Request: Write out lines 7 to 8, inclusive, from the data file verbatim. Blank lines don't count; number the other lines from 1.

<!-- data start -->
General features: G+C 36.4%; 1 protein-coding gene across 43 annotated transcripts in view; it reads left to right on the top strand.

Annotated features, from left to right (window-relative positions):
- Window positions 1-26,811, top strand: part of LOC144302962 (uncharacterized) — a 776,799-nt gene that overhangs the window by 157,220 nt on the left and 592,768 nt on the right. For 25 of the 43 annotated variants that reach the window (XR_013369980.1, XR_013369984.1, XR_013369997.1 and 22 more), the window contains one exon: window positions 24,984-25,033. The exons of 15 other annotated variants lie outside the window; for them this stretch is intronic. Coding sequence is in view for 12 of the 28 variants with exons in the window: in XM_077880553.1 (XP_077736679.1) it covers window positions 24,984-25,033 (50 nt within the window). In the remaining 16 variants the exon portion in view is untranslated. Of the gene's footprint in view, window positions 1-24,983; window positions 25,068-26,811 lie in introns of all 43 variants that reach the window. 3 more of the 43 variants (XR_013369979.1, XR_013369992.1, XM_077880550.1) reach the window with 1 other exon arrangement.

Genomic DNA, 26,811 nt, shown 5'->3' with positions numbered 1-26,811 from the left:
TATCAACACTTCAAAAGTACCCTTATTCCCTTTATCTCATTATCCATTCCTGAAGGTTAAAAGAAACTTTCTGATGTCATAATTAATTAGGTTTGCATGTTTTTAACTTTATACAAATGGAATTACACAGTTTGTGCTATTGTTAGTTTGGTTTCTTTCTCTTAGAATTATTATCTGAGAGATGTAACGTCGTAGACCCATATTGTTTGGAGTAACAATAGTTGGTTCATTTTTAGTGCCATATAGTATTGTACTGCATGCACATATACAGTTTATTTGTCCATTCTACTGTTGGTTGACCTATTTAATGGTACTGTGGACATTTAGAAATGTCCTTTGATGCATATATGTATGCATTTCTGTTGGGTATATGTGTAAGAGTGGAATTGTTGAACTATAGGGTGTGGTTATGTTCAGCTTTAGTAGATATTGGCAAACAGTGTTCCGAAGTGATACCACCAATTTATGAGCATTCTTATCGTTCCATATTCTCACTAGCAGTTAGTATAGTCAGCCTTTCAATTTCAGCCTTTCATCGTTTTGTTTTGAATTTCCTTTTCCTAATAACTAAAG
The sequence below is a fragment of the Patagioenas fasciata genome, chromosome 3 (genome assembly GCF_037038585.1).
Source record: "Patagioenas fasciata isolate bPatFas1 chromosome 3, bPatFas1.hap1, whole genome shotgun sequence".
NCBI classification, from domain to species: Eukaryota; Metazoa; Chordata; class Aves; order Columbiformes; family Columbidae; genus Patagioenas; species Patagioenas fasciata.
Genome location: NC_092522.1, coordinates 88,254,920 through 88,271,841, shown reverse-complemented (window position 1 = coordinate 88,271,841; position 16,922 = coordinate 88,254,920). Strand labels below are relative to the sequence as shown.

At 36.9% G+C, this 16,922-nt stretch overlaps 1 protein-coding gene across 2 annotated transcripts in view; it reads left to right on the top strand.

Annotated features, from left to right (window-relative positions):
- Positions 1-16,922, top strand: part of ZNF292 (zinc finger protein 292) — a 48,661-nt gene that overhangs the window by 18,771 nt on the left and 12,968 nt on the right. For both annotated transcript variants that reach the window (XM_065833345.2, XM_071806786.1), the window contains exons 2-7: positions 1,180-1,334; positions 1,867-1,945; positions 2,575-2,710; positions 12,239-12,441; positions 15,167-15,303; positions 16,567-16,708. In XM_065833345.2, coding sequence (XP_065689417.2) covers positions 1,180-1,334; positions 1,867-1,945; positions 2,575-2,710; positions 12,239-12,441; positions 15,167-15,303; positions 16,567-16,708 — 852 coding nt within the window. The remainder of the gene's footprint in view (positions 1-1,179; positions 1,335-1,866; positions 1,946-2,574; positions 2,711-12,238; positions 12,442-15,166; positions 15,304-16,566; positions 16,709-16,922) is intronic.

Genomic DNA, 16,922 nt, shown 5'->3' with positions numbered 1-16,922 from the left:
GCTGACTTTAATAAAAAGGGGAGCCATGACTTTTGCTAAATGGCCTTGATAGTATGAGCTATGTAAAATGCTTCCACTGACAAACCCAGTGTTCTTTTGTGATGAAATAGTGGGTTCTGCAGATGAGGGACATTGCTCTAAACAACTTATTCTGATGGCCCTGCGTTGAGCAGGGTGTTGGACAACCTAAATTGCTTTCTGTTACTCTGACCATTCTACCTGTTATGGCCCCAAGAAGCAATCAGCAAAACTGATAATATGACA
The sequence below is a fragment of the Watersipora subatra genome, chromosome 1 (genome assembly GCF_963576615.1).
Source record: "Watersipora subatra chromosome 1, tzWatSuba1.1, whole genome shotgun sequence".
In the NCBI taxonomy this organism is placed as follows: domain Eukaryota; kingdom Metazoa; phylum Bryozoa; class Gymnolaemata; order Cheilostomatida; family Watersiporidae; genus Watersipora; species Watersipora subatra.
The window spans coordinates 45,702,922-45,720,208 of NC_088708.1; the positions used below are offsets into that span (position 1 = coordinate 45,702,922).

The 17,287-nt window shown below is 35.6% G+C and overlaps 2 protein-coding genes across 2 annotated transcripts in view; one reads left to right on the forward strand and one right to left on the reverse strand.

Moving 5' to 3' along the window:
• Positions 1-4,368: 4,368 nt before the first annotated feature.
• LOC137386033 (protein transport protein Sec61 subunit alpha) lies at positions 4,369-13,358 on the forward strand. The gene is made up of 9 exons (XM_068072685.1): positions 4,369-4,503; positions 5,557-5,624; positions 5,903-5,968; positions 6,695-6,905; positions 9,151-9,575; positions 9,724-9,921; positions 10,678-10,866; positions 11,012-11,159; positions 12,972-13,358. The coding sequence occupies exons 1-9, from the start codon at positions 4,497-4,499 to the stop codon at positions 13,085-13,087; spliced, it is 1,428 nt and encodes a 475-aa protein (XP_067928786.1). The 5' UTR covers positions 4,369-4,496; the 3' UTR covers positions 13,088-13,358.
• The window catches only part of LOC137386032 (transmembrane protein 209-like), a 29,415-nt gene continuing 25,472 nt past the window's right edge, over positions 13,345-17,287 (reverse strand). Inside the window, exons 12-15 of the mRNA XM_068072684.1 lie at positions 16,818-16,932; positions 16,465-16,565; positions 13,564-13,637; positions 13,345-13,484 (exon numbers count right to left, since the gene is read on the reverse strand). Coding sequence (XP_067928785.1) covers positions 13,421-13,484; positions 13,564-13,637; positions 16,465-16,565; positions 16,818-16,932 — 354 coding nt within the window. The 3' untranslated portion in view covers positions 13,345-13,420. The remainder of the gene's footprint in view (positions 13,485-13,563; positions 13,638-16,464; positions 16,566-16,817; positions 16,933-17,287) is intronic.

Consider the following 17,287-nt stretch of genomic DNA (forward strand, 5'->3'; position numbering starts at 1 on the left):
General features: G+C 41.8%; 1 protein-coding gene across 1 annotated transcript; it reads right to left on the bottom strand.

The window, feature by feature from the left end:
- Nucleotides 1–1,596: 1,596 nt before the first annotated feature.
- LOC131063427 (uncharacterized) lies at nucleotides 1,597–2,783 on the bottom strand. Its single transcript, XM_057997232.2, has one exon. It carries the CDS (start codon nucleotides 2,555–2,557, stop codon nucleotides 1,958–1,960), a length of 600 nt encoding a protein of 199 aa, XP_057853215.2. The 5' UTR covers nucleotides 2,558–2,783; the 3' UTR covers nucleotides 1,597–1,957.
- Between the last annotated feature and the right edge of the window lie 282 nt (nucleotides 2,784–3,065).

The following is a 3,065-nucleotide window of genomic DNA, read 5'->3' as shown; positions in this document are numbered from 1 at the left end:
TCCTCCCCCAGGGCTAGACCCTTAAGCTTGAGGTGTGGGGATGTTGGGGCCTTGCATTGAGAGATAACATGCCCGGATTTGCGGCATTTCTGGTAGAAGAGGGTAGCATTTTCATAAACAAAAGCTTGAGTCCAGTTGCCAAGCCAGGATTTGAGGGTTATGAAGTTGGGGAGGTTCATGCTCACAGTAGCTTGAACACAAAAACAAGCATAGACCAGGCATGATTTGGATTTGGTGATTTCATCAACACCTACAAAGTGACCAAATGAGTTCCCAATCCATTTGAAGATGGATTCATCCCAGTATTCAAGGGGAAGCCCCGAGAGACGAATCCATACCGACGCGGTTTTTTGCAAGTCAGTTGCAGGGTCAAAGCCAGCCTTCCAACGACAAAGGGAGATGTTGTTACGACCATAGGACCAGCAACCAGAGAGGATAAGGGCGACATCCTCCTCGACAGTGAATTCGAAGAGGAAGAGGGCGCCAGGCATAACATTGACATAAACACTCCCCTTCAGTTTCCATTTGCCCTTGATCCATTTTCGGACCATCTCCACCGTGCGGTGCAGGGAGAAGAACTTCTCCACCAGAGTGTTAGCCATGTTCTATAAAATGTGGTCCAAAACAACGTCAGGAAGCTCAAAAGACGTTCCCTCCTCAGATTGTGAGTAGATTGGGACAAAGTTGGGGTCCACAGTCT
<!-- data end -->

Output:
Source record: "Patagioenas fasciata isolate bPatFas1 chromosome 3, bPatFas1.hap1, whole genome shotgun sequence".
NCBI classification, from domain to species: Eukaryota; Metazoa; Chordata; class Aves; order Columbiformes; family Columbidae; genus Patagioenas; species Patagioenas fasciata.